According to another embodiment of the present invention, a method of detecting a shape present in a scene is provided. The method includes determining a vertical direction associated with a point cloud including a plurality of captured depth maps and forming a virtual plane orthogonal to the vertical direction. The method also includes projecting the points of the point cloud onto the virtual plane and calculating projection statistics for the points of the point cloud. The method further includes detecting one or more lines from the calculated projection statistics, the one or more lines being associated with vertical walls and detecting the shape present in the scene from the projection statistics and the one or more detected lines.

According to a specific embodiment of the present invention, a method of performing a shape-aware camera pose alignment is provided. The method includes receiving a set of captured depth maps. Each of the captured depth maps is associated with a physical camera pose. The method also includes receiving one or more detected shapes. Each shape of the one or more detected shapes is characterized by a dimension and location/orientation. The method further includes creating a 3D mesh for each of the one or more detected shapes and creating one or more virtual cameras associated with each 3D mesh in a local reference frame. Additionally, the method includes rendering one or more depth maps. Each of the one or more rendered depth maps is associated with each virtual camera associated with each 3D mesh. Moreover, the method includes jointly solving for the physical camera poses and location/orientation of each shape of the one or more detected shapes by optimizing an alignment between the one or more rendered depth maps and the set of captured depth maps.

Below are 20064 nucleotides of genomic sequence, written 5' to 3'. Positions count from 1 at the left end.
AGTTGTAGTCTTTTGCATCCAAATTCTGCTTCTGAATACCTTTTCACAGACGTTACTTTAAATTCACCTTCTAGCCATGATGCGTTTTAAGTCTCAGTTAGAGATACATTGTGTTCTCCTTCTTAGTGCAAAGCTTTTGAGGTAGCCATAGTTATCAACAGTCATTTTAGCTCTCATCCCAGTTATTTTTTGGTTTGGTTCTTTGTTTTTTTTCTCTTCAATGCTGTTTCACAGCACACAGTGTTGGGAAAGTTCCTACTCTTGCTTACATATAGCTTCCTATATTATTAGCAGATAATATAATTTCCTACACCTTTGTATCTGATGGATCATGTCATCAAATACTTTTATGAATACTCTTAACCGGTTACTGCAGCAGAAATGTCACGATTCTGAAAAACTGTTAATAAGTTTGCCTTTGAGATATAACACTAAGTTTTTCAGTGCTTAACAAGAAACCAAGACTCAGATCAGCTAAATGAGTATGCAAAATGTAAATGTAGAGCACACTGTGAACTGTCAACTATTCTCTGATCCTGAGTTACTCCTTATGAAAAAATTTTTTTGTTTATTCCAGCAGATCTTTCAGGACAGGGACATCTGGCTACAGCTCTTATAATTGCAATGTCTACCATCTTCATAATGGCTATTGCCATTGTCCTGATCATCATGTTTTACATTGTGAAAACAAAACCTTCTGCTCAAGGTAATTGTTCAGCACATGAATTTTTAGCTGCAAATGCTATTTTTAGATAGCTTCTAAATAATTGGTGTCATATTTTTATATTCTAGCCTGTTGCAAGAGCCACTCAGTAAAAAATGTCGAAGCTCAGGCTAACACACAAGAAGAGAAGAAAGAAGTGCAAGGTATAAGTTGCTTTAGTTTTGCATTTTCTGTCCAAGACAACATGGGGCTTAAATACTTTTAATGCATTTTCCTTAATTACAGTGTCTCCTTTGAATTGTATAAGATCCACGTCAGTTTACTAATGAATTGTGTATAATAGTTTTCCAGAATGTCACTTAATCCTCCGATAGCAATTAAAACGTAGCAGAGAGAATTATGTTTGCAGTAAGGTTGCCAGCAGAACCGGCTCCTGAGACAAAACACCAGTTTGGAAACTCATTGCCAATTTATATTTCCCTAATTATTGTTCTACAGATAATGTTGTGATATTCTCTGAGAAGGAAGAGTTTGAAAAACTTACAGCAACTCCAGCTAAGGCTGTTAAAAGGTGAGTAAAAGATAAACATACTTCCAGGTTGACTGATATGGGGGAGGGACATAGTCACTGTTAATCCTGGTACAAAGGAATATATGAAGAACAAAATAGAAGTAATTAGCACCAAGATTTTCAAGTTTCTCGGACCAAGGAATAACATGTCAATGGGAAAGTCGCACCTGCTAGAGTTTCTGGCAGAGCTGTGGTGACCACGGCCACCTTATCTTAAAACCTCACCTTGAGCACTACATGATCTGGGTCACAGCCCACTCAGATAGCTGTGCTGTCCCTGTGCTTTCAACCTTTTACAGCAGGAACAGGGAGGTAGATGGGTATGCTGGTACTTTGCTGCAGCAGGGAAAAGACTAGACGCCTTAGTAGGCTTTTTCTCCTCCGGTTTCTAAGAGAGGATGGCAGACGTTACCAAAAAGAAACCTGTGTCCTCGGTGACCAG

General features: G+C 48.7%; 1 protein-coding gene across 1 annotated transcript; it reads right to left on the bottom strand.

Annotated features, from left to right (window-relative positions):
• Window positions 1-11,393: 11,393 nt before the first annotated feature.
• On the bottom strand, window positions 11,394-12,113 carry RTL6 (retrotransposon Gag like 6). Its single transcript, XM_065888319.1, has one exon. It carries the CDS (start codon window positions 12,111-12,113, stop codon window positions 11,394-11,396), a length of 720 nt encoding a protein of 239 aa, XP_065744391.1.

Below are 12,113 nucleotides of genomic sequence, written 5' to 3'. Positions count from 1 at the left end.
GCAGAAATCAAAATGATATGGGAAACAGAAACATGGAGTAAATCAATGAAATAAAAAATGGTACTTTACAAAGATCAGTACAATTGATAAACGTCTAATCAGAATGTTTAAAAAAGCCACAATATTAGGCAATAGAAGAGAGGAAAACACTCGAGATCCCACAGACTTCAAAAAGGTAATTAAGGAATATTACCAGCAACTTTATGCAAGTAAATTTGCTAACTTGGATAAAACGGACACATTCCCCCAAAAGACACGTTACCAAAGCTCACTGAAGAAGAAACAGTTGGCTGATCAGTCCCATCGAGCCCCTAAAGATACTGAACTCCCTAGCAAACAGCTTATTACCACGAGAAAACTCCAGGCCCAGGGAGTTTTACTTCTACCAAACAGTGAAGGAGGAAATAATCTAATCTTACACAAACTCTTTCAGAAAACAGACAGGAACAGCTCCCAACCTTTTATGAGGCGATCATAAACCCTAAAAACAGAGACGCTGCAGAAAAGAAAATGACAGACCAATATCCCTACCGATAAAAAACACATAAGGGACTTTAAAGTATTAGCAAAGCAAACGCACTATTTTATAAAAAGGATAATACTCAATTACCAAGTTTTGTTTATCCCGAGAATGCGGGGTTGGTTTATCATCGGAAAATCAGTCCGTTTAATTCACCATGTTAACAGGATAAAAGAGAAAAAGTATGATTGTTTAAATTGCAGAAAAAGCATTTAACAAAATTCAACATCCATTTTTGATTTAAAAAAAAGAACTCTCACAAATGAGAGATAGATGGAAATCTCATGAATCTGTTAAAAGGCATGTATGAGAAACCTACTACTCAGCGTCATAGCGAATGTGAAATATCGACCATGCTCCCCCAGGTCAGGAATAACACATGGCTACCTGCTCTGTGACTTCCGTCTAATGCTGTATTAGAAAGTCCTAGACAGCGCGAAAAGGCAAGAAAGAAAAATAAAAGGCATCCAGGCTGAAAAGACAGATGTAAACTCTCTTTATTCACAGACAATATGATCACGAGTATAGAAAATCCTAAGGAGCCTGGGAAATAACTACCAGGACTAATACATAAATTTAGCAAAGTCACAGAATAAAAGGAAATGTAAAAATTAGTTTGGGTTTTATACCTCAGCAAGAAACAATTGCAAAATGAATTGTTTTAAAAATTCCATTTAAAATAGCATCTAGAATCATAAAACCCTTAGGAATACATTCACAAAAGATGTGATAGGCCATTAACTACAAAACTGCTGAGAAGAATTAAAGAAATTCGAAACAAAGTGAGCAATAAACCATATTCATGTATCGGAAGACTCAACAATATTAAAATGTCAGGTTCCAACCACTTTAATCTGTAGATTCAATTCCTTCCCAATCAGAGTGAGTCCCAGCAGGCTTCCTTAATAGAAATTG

In an embodiment, the shape-aware 3D reconstruction method includes one or more of the following steps: performing a pose estimation of a set of captured depth maps; performing a shape detection of aligned poses subsequent to the pose estimation; performing a shape-aware pose estimation upon detected shapes; and based on the aligned poses and shapes, conducting a shape-aware volumetric fusion to generate one or more 3D meshes.